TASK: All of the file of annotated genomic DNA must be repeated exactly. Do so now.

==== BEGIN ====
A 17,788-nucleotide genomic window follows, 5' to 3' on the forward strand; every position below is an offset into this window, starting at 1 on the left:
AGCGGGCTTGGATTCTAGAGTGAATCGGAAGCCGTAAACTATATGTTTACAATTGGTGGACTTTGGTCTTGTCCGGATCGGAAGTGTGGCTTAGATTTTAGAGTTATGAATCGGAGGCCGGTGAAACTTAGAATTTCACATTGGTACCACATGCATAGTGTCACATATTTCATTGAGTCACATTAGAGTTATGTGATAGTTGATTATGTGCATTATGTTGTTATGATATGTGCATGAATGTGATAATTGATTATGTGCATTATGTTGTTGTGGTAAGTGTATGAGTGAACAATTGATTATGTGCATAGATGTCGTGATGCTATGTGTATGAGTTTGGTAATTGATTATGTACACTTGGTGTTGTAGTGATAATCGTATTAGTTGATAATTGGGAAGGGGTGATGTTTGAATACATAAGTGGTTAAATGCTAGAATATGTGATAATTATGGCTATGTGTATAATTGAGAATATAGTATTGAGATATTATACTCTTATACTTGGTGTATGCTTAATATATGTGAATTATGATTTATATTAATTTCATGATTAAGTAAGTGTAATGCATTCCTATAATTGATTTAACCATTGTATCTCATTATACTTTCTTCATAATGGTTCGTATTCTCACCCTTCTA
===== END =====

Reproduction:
A 17,788-nucleotide genomic window follows, 5' to 3' on the forward strand; every position below is an offset into this window, starting at 1 on the left:
AGCGGGCTTGGATTCTAGAGTGAATCGGAAGCCGTAAACTATATGTTTACAATTGGTGGACTTTGGTCTTGTCCGGATCGGAAGTGTGGCTTAGATTTTAGAGTTATGAATCGGAGGCCGGTGAAACTTAGAATTTCACATTGGTACCACATGCATAGTGTCACATATTTCATTGAGTCACATTAGAGTTATGTGATAGTTGATTATGTGCATTATGTTGTTATGATATGTGCATGAATGTGATAATTGATTATGTGCATTATGTTGTTGTGGTAAGTGTATGAGTGAACAATTGATTATGTGCATAGATGTCGTGATGCTATGTGTATGAGTTTGGTAATTGATTATGTACACTTGGTGTTGTAGTGATAATCGTATTAGTTGATAATTGGGAAGGGGTGATGTTTGAATACATAAGTGGTTAAATGCTAGAATATGTGATAATTATGGCTATGTGTATAATTGAGAATATAGTATTGAGATATTATACTCTTATACTTGGTGTATGCTTAATATATGTGAATTATGATTTATATTAATTTCATGATTAAGTAAGTGTAATGCATTCCTATAATTGATTTAACCATTGTATCTCATTATACTTTCTTCATAATGGTTCGTATTCTCACCCTTCTA